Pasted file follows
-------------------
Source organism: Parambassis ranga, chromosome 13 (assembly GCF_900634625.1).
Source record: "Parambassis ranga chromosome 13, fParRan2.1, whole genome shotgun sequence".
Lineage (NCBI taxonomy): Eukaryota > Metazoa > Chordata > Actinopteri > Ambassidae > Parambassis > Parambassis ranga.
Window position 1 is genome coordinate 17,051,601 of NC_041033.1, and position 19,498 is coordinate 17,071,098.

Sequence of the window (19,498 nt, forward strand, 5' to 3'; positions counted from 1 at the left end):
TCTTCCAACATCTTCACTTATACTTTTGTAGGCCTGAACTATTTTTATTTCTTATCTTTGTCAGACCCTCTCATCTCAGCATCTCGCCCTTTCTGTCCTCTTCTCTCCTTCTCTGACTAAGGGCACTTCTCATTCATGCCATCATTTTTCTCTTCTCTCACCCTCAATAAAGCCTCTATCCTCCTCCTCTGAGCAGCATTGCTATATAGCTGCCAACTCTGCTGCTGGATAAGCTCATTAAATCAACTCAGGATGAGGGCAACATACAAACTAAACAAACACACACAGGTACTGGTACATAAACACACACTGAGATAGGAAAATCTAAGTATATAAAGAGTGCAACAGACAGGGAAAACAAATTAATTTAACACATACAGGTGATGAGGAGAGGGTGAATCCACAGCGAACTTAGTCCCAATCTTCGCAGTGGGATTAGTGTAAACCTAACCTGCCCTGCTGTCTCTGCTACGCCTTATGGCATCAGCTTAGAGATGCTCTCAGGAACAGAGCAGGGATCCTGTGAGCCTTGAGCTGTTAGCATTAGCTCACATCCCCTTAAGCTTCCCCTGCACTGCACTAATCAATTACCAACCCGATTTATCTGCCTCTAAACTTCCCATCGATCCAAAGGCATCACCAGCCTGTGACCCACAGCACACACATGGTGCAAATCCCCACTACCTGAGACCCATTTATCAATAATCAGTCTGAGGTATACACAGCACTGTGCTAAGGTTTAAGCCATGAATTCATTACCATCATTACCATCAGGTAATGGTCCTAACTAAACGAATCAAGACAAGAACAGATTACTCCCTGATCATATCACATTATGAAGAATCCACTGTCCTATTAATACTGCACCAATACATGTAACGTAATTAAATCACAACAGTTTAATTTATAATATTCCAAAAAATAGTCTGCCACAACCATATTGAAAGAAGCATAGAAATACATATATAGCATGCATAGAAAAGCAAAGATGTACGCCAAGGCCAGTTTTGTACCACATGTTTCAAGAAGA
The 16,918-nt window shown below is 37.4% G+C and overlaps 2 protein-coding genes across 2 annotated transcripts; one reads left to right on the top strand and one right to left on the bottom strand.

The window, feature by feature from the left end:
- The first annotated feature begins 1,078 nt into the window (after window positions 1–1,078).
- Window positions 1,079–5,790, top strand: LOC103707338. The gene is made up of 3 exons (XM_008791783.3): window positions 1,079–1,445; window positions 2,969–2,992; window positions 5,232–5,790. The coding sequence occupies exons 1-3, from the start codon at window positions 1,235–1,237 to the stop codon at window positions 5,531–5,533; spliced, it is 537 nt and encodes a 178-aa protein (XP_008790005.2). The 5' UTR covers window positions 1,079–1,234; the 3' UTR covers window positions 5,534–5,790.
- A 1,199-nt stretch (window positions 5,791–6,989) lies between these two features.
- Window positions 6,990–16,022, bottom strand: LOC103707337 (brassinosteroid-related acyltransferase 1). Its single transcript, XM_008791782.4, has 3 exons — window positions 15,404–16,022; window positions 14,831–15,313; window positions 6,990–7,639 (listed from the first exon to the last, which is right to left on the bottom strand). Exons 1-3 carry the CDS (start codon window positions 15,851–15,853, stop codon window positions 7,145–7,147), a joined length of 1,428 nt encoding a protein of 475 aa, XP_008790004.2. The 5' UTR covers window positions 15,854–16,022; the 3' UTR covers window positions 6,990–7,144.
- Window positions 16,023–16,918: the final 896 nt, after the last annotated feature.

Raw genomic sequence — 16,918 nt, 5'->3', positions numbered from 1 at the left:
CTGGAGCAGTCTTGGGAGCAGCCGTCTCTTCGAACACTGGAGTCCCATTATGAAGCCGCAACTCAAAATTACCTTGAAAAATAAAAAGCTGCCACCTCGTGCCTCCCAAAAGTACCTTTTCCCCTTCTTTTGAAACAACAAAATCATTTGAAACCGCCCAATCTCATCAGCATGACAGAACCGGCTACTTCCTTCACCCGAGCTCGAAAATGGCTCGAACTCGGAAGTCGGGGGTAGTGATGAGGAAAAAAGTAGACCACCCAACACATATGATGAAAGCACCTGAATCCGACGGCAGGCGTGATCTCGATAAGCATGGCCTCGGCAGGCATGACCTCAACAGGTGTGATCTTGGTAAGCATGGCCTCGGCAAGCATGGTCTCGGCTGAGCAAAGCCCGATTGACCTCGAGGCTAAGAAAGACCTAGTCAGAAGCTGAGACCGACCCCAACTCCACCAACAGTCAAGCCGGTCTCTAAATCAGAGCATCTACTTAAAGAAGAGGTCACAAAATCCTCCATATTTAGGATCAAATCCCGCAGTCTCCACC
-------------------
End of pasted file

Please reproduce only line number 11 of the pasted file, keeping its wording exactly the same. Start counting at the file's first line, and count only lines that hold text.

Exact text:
- A 1,199-nt stretch (window positions 5,791–6,989) lies between these two features.